Trump said during the campaign that he wants to spent $20 billion in federal funds for school vouchers, which pay tuition for students to attend private schools, including religious schools. DeVos, a Michigan billionaire and Republican activist, has long pushed for vouchers and religious schools and fought against teachers’ unions and even accountability for charter schools.

Democratic senators made a good start at DeVos’ confirmation hearing before the Senate Health, Education, Labor and Pensions committee. Al Franken exposed that the nominee didn’t seem to know the difference between proficiency and growth on standardized tests. Tim Kaine and Patty Murray revealed her lack of familiarity with federal civil rights law protecting students with disabilities. Elizabeth Warren and Bernie Sanders hammered her inexperience with higher education and student loans.

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Education secretary nominee backed senator’s campaign

The early 20th century writer and activist Upton Sinclair famously said, “It is difficult to get a man to understand something, when his salary depends on his not understanding it.”

If he was right, it may be hard to make Indiana’s new Republican senator, Todd Young, understand the danger to public education posed by Betsy DeVos, Donald Trump’s choice to be secretary of education.

money-coinsDeVos and her family contributed $48,600 to Young’s campaign last year, helping him win election against Democratic former Sen. Evan Bayh. She and several relatives – her husband, father-in-law, mother-in-law, brothers-in-law and sisters-in-law – appear to have each given the maximum $5,400 in 2016.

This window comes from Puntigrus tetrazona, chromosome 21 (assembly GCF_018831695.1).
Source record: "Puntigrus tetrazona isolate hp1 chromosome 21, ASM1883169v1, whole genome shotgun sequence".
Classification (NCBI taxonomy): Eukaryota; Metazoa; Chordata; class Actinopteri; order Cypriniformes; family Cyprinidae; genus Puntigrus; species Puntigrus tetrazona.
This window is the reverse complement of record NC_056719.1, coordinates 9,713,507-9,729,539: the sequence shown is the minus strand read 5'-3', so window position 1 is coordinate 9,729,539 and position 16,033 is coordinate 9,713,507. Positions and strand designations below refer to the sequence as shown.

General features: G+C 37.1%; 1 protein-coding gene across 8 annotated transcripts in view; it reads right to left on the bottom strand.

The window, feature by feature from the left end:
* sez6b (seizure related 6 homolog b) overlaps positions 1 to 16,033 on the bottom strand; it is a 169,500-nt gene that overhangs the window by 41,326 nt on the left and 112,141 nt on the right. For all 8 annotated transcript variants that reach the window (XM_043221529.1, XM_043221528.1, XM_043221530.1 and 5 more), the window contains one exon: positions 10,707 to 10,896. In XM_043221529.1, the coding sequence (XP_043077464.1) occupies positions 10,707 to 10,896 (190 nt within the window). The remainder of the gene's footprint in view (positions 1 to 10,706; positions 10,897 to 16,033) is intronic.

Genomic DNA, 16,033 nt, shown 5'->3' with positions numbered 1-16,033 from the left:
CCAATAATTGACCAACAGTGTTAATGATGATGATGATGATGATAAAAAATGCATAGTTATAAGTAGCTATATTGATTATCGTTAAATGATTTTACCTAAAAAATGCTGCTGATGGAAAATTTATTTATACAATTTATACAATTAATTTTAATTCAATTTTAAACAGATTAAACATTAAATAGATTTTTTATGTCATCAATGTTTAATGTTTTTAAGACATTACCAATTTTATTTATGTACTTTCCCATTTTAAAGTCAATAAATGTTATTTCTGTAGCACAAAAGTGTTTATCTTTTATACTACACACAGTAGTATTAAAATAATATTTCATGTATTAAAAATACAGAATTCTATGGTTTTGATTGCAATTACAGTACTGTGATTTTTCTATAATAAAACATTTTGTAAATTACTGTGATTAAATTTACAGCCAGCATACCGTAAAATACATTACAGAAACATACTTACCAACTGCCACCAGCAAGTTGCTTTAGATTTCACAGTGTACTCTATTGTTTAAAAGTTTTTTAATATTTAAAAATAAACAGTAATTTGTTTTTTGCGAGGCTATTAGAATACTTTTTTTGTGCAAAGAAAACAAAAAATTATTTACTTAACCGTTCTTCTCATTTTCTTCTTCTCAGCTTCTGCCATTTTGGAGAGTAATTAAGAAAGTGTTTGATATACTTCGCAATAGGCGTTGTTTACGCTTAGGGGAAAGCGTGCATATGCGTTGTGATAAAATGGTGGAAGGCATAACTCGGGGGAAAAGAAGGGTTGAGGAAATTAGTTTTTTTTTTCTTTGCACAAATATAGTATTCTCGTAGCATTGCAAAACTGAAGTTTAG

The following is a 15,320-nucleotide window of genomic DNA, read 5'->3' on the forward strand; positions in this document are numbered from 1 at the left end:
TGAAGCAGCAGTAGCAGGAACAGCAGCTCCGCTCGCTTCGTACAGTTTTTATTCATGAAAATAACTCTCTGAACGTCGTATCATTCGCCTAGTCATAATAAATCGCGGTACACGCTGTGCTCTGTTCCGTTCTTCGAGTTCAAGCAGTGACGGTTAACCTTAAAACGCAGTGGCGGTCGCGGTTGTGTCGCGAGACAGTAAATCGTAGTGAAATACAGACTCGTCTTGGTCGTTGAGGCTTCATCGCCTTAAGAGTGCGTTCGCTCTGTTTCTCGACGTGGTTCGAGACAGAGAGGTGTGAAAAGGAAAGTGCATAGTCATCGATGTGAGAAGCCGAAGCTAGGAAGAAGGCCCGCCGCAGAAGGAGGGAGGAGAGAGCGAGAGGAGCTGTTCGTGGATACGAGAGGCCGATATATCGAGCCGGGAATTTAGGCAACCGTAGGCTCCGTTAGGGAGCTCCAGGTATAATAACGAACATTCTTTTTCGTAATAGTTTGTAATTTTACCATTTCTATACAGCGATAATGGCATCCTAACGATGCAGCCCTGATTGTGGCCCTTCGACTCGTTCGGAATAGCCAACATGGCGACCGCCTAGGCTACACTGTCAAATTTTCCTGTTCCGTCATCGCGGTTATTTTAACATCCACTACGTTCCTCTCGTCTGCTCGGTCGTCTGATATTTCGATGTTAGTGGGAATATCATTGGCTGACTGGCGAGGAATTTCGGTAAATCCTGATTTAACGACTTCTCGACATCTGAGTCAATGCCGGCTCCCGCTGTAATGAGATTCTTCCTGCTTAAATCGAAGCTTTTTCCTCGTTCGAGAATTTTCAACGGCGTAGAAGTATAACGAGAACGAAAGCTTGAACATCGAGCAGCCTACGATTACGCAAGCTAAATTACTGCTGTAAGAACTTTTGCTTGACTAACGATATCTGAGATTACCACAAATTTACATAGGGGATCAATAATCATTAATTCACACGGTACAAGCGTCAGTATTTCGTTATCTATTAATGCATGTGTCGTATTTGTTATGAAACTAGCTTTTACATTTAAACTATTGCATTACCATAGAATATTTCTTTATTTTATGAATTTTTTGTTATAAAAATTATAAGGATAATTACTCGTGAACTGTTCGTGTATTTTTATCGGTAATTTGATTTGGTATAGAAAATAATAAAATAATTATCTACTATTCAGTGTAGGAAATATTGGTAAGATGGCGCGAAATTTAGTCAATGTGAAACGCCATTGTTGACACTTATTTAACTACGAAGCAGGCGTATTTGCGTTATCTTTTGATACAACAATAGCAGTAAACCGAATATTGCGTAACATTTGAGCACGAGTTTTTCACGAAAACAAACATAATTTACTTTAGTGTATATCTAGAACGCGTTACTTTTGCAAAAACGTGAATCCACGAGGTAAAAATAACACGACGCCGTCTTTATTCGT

Young sits on the Senate Health, Education, Labor and Pensions Committee, which is scheduled to hear testimony on DeVos’ nomination today and will vote on whether to recommend her confirmation.

The DeVos family’s direct contributions to Young’s campaign were a pittance for an election in which more than $30 million was spent by the two sides. Young will no doubt say they won’t be a factor in his vote.

But the family also gave millions of dollars in 2016 to GOP and conservative political action committees, including the National Republican Committee, the Senate Leadership Fund and American Crossroads. Some of those PACs spent millions on nasty political ads trashing Bayh and painting him as a flaming liberal (a joke for Hoosiers who remember his tenure as governor and senator).